Meet the only coroner in Syria’s 'city of death'
Several years after ISIS was ousted from Raqqa, rescue teams are still exhuming remains. Identifying these anonymous bodies presents a titanic challenge
Six corpses are lined up under the scorching sun. With a movement of the hand, Dr Mahmoud Hassan, 61, beckons an assistant to open the blue body bag lying at his feet – his aching joints no longer allow him to do it himself.
The whimper of the zipper is followed by a nauseating smell. "This is the last body we exhumed today. She is in a state of extreme decomposition. It's a pile of bones, liquids and gases. It would be impossible to identify her," the Syrian doctor concludes, speaking from the Panorama Park, near the Euphrates river, which snakes to the south of the city of Raqqa.
The National travelled to the former ISIS stronghold twice to meet Dr Hassan, who has the burdensome task of being the single coroner in what’s known as “the city of death”.
During the first interview, in October 2018, Dr Hassan was exhuming half a dozen bodies a day from mass graves or from under the rubble of buildings flattened by coalition airstrikes and artillery rounds. “The dead are in paradise and the living in hell,” he said.
A general practitioner for 34 years, Mahmoud Hassan converted to forensic medicine at the end of the battle against ISIS. It was less by choice than by necessity.
"In such a large city, where thousands of bodies remain, how could we identify them all? We don't even have a lab. All I can do is examine them with the tools I have: my hands, my nose, my eyes,” the rookie coroner said.
“We have made requests to bring in more doctors to help, but nobody wants to do it,” he said. “More than one doctor came here: they saw the situation and they fled."
It took four long months of bloody fighting – from June to October 2017 – for the US-backed, Kurdish-led Syrian Democratic Forces (SDF) to reclaim Raqqa. While the battle raged and it was too dangerous to go to proper cemeteries, families had to hastily bury their dead where they could, without fear of being shot by a sniper or targeted by an airstrike.
Parks, mosques and schools became improvised cemeteries, the legacy of a ruthless battle in which the international coalition warplanes reduced most of Raqqa to ashes.
Those who can be identified – thanks to jewellery, an ID or a unique physical characteristic – are given back to their families so they can finally bury their loved ones. But like the woman in the bag that day, most bodies will never be given a name, for lack of appropriate equipment, including DNA tests and qualified staff.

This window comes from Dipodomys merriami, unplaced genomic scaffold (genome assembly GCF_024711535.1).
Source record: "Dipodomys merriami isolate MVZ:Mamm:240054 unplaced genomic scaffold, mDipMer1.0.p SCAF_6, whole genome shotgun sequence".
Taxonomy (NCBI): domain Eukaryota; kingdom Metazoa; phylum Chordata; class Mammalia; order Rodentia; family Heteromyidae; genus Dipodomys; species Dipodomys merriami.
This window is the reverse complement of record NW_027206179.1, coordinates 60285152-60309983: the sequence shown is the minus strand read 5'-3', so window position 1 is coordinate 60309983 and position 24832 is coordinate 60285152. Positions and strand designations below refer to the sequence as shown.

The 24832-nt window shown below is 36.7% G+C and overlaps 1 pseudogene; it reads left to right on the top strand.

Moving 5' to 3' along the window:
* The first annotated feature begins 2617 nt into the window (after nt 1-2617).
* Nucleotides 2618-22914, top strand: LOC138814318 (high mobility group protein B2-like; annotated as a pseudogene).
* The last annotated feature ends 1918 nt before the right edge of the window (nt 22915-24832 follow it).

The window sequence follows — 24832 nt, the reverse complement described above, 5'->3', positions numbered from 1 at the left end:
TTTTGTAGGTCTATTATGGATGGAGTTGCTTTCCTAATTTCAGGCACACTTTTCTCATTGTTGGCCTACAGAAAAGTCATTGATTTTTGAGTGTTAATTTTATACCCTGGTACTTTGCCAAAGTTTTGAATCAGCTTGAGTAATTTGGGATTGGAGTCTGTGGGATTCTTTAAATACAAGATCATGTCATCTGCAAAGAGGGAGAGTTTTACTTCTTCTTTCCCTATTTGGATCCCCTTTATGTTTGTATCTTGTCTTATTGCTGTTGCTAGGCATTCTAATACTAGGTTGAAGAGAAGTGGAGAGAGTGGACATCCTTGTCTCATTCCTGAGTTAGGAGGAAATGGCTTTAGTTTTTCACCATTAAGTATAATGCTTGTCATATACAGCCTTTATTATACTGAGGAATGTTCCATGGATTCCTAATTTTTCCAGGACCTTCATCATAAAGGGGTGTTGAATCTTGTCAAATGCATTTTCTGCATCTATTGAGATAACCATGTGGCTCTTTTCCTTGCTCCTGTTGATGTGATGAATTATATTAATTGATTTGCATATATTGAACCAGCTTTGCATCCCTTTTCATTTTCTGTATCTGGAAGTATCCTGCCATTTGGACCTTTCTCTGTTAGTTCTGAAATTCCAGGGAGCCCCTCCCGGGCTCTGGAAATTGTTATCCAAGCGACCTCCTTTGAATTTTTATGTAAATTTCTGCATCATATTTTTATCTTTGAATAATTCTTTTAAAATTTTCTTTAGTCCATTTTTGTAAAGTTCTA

The United States has admitted responsibility for the deaths of around 160 residents. The figure is well below the assessments of non-governmental organisations, such as the UK-based monitoring group Airwars and Amnesty International, which estimates that more than 1,600 civilians were killed by the Washington-led coalition.
Around noon, the team members in Panorama Park take off their latex gloves and surgical masks to enjoy a well-deserved break. A worker is using an electric blue mortuary bag as a prayer rug, while the others gather around a fire pit where a teapot is boiling.
A middle-aged man approaches and explains that his brother was buried nearby. “Can you describe him to me?” the assistant asks, taking his notebook. Mohammed Khalawi says his brother was tall, with a scorpion tattoo and Casio watch.
“The tattoo, we won't be able to see it anymore... What about his teeth?” He had long canine teeth and had been shot in the face, leg and maybe in the shoulder, Mr Khalawi adds.
He is told that the team will contact him as soon as they find the missing man but the chances of identifying the body based on this description are low, the medical assistant later admitted.
“Only about 10 or 20 per cent of the bodies are found and returned to their families. It's easier with corpses under the rubble,” Dr Hassan says. “When an airstrike targets a house, at least we can assume who the people inside are."
Lack of equipment means his work is more focused on ridding the city of its mass graves than naming the missing. The bodies they can't identify are taken directly to the Tel Bi'a cemetery, in the eastern suburbs, and buried anonymously.